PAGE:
Wednesday, September 13, 2017

Asma on the Nature of Imagination

In this fascinating piece, the philosopher Stephen Asma lays out a compelling case for why the faculty of imagination may be older - and conceptually prior - to language. In his formulation, wordless imagination was an earlier step above the "lizard brain" state of purely stimulus-response and instinctual behavior. It represented the ability of the brain to generate states that were not triggered directly by stimuli, i.e., a kind of confabulation. Language is then seen as a further complexification, where an apparatus evolved to harness the power of imagination to more useful ends.

This view resonates strongly with my own conception of the nature of the mind, which must be seen in an evolutionary and developmental context to be fully understood. The the "higher" capabilities of human and animal cognition are essentially layers built on top of the basic stimulus-response animal. As these layers of intertwining and autonomously activatable neural networks developed, they created increasingly complex ways for information to "dwell" and ramify within the brain, thus creating room first for imagination and then for language. And next, who knows for what?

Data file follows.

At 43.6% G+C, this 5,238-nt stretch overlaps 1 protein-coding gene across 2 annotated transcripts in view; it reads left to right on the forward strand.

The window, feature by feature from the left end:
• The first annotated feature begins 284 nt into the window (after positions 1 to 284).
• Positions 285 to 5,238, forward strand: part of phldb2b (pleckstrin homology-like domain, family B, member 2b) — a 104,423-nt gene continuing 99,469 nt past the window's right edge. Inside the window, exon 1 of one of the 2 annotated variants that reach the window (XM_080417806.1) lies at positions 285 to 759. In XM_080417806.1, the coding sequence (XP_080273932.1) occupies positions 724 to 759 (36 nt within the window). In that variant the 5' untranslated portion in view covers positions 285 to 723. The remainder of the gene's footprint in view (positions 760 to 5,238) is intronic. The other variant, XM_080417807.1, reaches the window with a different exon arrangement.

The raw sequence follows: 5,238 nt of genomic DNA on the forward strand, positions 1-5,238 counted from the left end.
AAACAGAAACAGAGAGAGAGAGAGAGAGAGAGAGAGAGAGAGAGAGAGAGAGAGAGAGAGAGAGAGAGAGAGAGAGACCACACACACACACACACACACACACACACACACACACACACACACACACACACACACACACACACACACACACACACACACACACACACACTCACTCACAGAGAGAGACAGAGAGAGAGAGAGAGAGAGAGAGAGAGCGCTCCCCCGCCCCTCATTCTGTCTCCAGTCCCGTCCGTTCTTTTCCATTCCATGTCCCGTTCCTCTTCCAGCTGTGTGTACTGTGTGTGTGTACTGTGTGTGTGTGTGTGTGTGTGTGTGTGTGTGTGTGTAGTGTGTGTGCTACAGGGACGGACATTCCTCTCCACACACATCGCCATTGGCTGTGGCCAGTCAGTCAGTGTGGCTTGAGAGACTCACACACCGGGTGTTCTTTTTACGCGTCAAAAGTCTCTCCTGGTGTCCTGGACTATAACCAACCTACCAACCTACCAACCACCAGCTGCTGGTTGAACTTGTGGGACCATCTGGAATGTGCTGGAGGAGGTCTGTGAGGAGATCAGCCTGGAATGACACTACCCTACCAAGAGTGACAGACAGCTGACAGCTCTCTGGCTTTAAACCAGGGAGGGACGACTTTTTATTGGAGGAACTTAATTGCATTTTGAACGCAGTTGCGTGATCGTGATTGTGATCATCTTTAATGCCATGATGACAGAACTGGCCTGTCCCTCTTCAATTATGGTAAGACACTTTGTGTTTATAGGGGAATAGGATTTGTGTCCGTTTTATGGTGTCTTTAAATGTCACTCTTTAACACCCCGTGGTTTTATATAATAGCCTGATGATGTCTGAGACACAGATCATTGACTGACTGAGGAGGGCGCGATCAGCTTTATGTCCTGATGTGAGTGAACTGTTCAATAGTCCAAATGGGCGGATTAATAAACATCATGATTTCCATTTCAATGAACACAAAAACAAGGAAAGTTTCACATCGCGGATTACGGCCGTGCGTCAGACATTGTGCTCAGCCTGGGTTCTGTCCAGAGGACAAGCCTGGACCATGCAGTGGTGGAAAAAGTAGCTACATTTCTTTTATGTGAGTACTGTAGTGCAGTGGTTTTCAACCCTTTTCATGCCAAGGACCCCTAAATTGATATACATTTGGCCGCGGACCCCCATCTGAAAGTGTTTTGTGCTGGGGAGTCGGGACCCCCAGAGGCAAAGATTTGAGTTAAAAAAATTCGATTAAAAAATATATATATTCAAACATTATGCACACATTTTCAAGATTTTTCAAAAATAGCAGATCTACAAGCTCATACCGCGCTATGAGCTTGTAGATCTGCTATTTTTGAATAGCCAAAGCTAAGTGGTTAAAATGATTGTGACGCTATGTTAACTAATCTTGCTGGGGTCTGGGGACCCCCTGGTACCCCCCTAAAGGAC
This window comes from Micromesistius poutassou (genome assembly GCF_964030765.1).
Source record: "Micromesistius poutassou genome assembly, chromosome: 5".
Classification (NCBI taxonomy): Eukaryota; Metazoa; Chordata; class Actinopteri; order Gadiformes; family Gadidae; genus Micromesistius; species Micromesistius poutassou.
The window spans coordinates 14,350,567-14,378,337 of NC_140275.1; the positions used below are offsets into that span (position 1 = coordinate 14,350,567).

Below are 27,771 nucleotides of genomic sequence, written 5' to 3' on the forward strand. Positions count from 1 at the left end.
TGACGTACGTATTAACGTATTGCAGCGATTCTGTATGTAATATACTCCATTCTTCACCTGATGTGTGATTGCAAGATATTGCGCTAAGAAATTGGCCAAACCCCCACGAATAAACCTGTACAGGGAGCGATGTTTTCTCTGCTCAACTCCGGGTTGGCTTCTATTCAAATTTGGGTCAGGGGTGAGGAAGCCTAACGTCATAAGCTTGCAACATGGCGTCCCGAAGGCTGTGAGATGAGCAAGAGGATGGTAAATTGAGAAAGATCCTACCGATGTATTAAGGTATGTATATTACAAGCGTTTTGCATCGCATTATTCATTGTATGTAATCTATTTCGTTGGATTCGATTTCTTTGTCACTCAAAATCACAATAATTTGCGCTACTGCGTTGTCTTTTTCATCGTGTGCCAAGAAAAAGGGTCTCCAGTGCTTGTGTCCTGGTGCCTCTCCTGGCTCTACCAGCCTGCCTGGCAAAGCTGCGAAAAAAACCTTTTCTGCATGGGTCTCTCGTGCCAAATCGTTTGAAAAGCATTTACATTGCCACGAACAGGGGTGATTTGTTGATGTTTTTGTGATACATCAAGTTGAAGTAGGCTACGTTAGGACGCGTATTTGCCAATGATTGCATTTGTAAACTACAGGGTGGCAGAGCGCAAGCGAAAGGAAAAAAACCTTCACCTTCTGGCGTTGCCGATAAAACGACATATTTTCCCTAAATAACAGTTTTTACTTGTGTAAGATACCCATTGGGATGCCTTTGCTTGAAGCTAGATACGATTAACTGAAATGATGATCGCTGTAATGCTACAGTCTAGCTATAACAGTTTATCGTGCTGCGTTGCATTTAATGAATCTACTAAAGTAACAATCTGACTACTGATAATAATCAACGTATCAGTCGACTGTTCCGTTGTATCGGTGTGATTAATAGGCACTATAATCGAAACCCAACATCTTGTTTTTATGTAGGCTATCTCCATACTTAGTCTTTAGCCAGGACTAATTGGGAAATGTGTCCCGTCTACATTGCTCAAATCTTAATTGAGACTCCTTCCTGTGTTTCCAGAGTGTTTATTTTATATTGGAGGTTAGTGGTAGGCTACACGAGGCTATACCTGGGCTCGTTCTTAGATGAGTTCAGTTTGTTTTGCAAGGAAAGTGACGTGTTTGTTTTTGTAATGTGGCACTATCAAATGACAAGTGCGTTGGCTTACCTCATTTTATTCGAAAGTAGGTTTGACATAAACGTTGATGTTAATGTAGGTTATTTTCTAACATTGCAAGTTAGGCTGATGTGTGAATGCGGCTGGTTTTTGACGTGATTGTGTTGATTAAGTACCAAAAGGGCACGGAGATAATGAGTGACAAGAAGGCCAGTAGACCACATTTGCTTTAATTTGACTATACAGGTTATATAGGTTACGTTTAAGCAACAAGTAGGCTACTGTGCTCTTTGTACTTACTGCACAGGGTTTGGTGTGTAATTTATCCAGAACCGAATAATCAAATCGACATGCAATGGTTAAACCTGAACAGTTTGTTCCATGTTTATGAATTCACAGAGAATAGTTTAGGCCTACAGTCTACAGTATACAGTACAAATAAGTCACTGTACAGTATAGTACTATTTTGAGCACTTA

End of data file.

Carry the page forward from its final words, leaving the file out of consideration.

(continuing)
This is especially significant in the quest for AI. The entire AI enterprise began with a top-down symbol-centered view. Even though that has now given way to more emergence-based conceptions such as neural networks and subsumption, the phylogenetic sequencing by which intelligence arose in the world is still not appreciated. Nor is the similar ontogenetic sequencing whereby a developing animal moves from a "primitive" stimulus-response functionality towards an increasingly "linguistic" one based on explicit communication. This is true not just in humans but also in primates, birds, probably cetaceans and many other vertebrates. Perhaps we need to abandon all the "short cut" methods we are currently using to produce artificial intelligence, and follow Nature's evolutionary pathway. Start with the simplest Braitenberg vehicles, and let them evolve brains capable first or imagination and then of language. It would be especially interesting to see whether these things emerge spontaneously as a consequence of complexification in brain and body.